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Inactive Financial Institution Letters

Financial Institution Web Site Privacy Survey

FIL-113-99
December 27, 1999

TO: CHIEF EXECUTIVE OFFICER
SUBJECT: Internet Web Site Privacy Survey Report

In cooperation with other federal bank and thrift regulatory agencies, the Federal Deposit Insurance Corporation (FDIC) conducted a survey of the Internet privacy policies of insured depository institutions during May and July of 1999. The survey's purpose was to review the data collection practices and on-line privacy disclosures of the financial services industry. The complete Interagency Financial Institution Web Site Privacy Survey Report, including the survey methodology, was published in November of 1999 and is posted on the FDIC's Internet site at www.fdic.gov. Printed copies are available from the FDIC's Public Information Center (1-800-276-6003 or (703) 562-2200).

Financial modernization and the growth of electronic commerce continues to heighten public interest in maintaining the privacy of consumer personal information in both the physical and virtual environments. Because the business of banking relies upon customers' willingness to disclose confidential personal information, the FDIC encourages every financial institution to establish and follow a privacy policy that addresses what are generally referred to as fair information practice principles, which have been articulated by a variety of governmental and intergovernmental entities. Five core principles advocated by the Federal Trade Commission (FTC) are: notice to consumers about information practices; choice for consumers about how personal information may be used; access for consumers to personal information and the ability to correct errors; security and integrity of consumer data; and enforcement and consumer redress.

The FDIC considers a privacy policy effective if it includes, or provides for, the following principles of fair information practice:

  • Disclosure of the institution's information collection, use and dissemination practices;
  • Opportunity for customers to choose how their information is used;
  • Access for customers to ensure their information is accurate;
  • Security of customer information against unauthorized access and disclosure; and
  • Ability for customers to submit questions or complaints about privacy.

An institution should also have a process for monitoring compliance with its privacy policy to ensure that the principles articulated in the policy are being followed.

When compared to the results of an informal survey conducted by the FDIC in June 1998, the Interagency Financial Institution Web Site Privacy Survey Report indicates improvement by FDIC-supervised institutions over the past year in posting privacy disclosures on their Internet Web sites. Many institutions are taking responsible, voluntary strides toward addressing the public's privacy concerns. However, the survey results also indicate that the industry can and should do much more in this area.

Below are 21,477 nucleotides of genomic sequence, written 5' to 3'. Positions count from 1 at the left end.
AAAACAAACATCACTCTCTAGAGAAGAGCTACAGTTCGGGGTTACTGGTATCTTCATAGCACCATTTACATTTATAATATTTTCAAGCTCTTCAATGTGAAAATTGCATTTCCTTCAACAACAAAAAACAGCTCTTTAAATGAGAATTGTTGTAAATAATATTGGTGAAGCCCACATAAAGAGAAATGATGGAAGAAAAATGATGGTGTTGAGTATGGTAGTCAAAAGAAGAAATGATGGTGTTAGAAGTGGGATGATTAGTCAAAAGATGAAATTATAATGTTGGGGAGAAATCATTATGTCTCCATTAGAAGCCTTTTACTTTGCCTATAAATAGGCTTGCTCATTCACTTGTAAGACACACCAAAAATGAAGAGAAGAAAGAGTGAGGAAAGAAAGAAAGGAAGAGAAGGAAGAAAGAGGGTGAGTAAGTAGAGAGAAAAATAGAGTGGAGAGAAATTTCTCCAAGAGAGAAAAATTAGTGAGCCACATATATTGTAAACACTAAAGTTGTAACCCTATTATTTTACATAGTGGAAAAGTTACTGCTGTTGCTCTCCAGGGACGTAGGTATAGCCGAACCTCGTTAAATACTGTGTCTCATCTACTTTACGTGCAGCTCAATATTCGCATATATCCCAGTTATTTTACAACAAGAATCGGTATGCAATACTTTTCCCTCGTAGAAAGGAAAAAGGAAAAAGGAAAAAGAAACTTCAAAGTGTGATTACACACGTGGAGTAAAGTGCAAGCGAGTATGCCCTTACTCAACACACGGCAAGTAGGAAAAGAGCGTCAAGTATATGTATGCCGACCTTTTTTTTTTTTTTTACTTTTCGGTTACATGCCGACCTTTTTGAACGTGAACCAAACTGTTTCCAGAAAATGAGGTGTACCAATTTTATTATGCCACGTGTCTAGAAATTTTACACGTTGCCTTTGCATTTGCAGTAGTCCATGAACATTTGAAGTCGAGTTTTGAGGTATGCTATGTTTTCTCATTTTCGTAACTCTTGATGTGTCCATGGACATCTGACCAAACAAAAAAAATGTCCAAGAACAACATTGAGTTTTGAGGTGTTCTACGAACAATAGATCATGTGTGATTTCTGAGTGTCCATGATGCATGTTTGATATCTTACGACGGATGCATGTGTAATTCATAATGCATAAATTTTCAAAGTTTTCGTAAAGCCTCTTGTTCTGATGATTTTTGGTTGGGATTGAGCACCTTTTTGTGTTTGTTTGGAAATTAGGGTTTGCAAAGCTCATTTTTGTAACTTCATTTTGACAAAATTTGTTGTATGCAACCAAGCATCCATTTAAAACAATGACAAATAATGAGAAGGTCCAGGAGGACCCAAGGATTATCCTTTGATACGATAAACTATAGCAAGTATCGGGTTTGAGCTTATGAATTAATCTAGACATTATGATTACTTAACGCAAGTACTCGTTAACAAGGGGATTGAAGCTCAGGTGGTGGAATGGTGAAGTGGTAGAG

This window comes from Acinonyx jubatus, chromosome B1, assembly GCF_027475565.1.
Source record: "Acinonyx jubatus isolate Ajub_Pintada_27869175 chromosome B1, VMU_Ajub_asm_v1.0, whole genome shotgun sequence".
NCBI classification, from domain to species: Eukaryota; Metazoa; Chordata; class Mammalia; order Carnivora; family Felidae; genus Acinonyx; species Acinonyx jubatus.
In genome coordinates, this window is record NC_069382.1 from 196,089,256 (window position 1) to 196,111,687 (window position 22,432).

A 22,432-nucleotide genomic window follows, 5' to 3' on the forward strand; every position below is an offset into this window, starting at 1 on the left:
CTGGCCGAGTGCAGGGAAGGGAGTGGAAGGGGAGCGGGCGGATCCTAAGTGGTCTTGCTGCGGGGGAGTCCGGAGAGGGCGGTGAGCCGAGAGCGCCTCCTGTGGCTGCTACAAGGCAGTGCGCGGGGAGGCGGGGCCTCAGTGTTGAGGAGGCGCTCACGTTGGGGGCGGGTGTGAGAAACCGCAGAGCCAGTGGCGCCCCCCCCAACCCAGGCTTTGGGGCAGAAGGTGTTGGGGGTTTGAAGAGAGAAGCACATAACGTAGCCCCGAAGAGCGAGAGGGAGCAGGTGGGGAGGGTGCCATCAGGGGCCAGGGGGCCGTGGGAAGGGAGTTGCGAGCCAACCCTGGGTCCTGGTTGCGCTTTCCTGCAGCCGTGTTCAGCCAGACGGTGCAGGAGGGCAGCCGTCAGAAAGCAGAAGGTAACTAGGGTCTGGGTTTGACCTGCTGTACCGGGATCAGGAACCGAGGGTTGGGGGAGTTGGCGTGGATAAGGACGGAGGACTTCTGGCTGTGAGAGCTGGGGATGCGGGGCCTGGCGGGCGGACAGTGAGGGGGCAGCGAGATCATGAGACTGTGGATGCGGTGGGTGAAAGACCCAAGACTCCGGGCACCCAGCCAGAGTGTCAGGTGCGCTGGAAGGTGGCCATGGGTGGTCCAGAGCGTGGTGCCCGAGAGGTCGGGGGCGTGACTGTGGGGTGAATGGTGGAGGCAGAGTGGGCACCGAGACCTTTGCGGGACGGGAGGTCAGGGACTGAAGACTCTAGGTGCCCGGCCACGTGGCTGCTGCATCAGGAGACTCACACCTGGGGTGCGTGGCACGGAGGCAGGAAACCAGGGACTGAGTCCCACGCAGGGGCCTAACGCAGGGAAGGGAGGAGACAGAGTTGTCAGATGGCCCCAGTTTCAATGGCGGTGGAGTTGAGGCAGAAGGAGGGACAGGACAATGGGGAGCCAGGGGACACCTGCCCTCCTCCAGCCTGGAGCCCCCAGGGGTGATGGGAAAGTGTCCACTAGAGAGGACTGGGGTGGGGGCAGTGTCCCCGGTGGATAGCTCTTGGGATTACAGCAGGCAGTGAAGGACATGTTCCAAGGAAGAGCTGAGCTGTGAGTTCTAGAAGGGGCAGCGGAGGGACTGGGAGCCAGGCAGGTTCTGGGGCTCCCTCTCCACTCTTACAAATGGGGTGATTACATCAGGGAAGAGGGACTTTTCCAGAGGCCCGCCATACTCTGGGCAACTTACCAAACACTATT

Institutions should actively review their on-line privacy policies and information practices to ensure that they accurately reflect operations, particularly as the Web site evolves from an information-only site to an interactive site. Internal controls should be reviewed and enhanced, as necessary, to prevent the improper disclosure of customers' personal information. Institutions should also ensure that their information-sharing practices are in compliance with the Fair Credit Reporting Act and the recently enacted Gramm-Leach-Bliley Act.

The Gramm-Leach-Bliley Act establishes new legal requirements for financial institutions regarding consumer privacy. The Act includes provisions for protecting the security and confidentiality of customers' non-public personal information and disclosing privacy policies at the time a customer relationship is established and no less than annually thereafter. Pending forthcoming supervisory guidance consistent with the legislation, institutions are encouraged to evaluate their current privacy policies and practices to ensure that they protect the security and confidentiality of customers' personal information.

Survey Results of FDIC-Supervised Institutions With Web Sites

The FDIC separately analyzed the survey data to assess the on-line privacy disclosures of FDIC-supervised banks and savings associations. The following discussion provides a summary of the industry survey results and compares privacy practices of FDIC-supervised institutions with those of all depository institutions surveyed. The nature of the survey does not lend itself to definitive explanations for the differences among the surveyed institutions.

Existence of Privacy Disclosures